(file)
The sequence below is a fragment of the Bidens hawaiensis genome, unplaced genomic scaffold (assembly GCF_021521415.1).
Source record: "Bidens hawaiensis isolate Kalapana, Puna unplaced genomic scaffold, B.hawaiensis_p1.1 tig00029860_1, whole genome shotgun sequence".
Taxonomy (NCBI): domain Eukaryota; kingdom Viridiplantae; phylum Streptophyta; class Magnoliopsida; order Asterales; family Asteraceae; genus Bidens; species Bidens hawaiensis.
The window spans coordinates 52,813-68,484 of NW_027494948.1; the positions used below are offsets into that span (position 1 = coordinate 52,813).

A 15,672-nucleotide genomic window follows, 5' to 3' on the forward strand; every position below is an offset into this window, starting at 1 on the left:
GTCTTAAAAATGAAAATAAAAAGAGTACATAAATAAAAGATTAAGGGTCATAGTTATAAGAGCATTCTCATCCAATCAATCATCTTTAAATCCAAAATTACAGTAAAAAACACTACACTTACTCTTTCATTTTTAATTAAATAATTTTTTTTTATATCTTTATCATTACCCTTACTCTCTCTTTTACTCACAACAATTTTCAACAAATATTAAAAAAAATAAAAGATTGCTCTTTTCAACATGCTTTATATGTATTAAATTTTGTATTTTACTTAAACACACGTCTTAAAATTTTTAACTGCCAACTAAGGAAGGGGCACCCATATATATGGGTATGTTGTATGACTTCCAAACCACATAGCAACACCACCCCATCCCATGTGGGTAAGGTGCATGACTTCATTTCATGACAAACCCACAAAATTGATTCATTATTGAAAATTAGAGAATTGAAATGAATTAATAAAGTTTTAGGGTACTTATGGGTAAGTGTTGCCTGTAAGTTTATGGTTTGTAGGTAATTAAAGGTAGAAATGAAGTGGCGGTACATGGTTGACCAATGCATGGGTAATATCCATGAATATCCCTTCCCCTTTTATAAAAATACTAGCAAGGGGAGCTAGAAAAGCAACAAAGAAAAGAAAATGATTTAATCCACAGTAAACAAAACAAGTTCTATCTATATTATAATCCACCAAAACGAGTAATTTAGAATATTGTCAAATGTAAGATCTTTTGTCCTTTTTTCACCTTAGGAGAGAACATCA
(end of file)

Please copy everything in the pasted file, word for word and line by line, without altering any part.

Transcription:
The sequence below is a fragment of the Bidens hawaiensis genome, unplaced genomic scaffold (assembly GCF_021521415.1).
Source record: "Bidens hawaiensis isolate Kalapana, Puna unplaced genomic scaffold, B.hawaiensis_p1.1 tig00029860_1, whole genome shotgun sequence".
Taxonomy (NCBI): domain Eukaryota; kingdom Viridiplantae; phylum Streptophyta; class Magnoliopsida; order Asterales; family Asteraceae; genus Bidens; species Bidens hawaiensis.
The window spans coordinates 52,813-68,484 of NW_027494948.1; the positions used below are offsets into that span (position 1 = coordinate 52,813).

A 15,672-nucleotide genomic window follows, 5' to 3' on the forward strand; every position below is an offset into this window, starting at 1 on the left:
GTCTTAAAAATGAAAATAAAAAGAGTACATAAATAAAAGATTAAGGGTCATAGTTATAAGAGCATTCTCATCCAATCAATCATCTTTAAATCCAAAATTACAGTAAAAAACACTACACTTACTCTTTCATTTTTAATTAAATAATTTTTTTTTATATCTTTATCATTACCCTTACTCTCTCTTTTACTCACAACAATTTTCAACAAATATTAAAAAAAATAAAAGATTGCTCTTTTCAACATGCTTTATATGTATTAAATTTTGTATTTTACTTAAACACACGTCTTAAAATTTTTAACTGCCAACTAAGGAAGGGGCACCCATATATATGGGTATGTTGTATGACTTCCAAACCACATAGCAACACCACCCCATCCCATGTGGGTAAGGTGCATGACTTCATTTCATGACAAACCCACAAAATTGATTCATTATTGAAAATTAGAGAATTGAAATGAATTAATAAAGTTTTAGGGTACTTATGGGTAAGTGTTGCCTGTAAGTTTATGGTTTGTAGGTAATTAAAGGTAGAAATGAAGTGGCGGTACATGGTTGACCAATGCATGGGTAATATCCATGAATATCCCTTCCCCTTTTATAAAAATACTAGCAAGGGGAGCTAGAAAAGCAACAAAGAAAAGAAAATGATTTAATCCACAGTAAACAAAACAAGTTCTATCTATATTATAATCCACCAAAACGAGTAATTTAGAATATTGTCAAATGTAAGATCTTTTGTCCTTTTTTCACCTTAGGAGAGAACATCA